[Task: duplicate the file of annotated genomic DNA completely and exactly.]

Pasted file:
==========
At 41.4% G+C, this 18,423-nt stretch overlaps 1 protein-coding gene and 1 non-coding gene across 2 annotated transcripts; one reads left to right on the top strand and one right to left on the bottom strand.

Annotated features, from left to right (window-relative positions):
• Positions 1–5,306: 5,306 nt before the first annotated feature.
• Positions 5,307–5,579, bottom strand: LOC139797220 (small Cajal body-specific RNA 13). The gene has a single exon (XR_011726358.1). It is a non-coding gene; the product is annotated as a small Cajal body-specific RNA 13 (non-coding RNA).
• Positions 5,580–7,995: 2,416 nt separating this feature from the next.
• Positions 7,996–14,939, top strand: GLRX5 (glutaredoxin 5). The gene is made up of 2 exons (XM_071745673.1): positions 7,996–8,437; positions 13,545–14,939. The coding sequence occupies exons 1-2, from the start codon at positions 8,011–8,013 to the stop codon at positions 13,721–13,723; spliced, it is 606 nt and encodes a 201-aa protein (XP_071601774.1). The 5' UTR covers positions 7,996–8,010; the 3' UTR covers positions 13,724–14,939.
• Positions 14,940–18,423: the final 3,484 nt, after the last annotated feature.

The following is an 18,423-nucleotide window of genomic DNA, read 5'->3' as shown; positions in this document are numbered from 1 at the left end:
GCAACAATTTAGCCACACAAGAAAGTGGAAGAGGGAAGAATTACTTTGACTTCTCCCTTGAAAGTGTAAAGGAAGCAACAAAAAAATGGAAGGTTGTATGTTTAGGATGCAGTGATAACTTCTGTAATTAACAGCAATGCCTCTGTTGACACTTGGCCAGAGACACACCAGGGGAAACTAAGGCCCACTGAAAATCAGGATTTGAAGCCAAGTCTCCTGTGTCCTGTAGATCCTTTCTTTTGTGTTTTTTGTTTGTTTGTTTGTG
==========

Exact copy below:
At 41.4% G+C, this 18,423-nt stretch overlaps 1 protein-coding gene and 1 non-coding gene across 2 annotated transcripts; one reads left to right on the top strand and one right to left on the bottom strand.

Annotated features, from left to right (window-relative positions):
• Positions 1–5,306: 5,306 nt before the first annotated feature.
• Positions 5,307–5,579, bottom strand: LOC139797220 (small Cajal body-specific RNA 13). The gene has a single exon (XR_011726358.1). It is a non-coding gene; the product is annotated as a small Cajal body-specific RNA 13 (non-coding RNA).
• Positions 5,580–7,995: 2,416 nt separating this feature from the next.
• Positions 7,996–14,939, top strand: GLRX5 (glutaredoxin 5). The gene is made up of 2 exons (XM_071745673.1): positions 7,996–8,437; positions 13,545–14,939. The coding sequence occupies exons 1-2, from the start codon at positions 8,011–8,013 to the stop codon at positions 13,721–13,723; spliced, it is 606 nt and encodes a 201-aa protein (XP_071601774.1). The 5' UTR covers positions 7,996–8,010; the 3' UTR covers positions 13,724–14,939.
• Positions 14,940–18,423: the final 3,484 nt, after the last annotated feature.

The following is an 18,423-nucleotide window of genomic DNA, read 5'->3' as shown; positions in this document are numbered from 1 at the left end:
GCAACAATTTAGCCACACAAGAAAGTGGAAGAGGGAAGAATTACTTTGACTTCTCCCTTGAAAGTGTAAAGGAAGCAACAAAAAAATGGAAGGTTGTATGTTTAGGATGCAGTGATAACTTCTGTAATTAACAGCAATGCCTCTGTTGACACTTGGCCAGAGACACACCAGGGGAAACTAAGGCCCACTGAAAATCAGGATTTGAAGCCAAGTCTCCTGTGTCCTGTAGATCCTTTCTTTTGTGTTTTTTGTTTGTTTGTTTGTG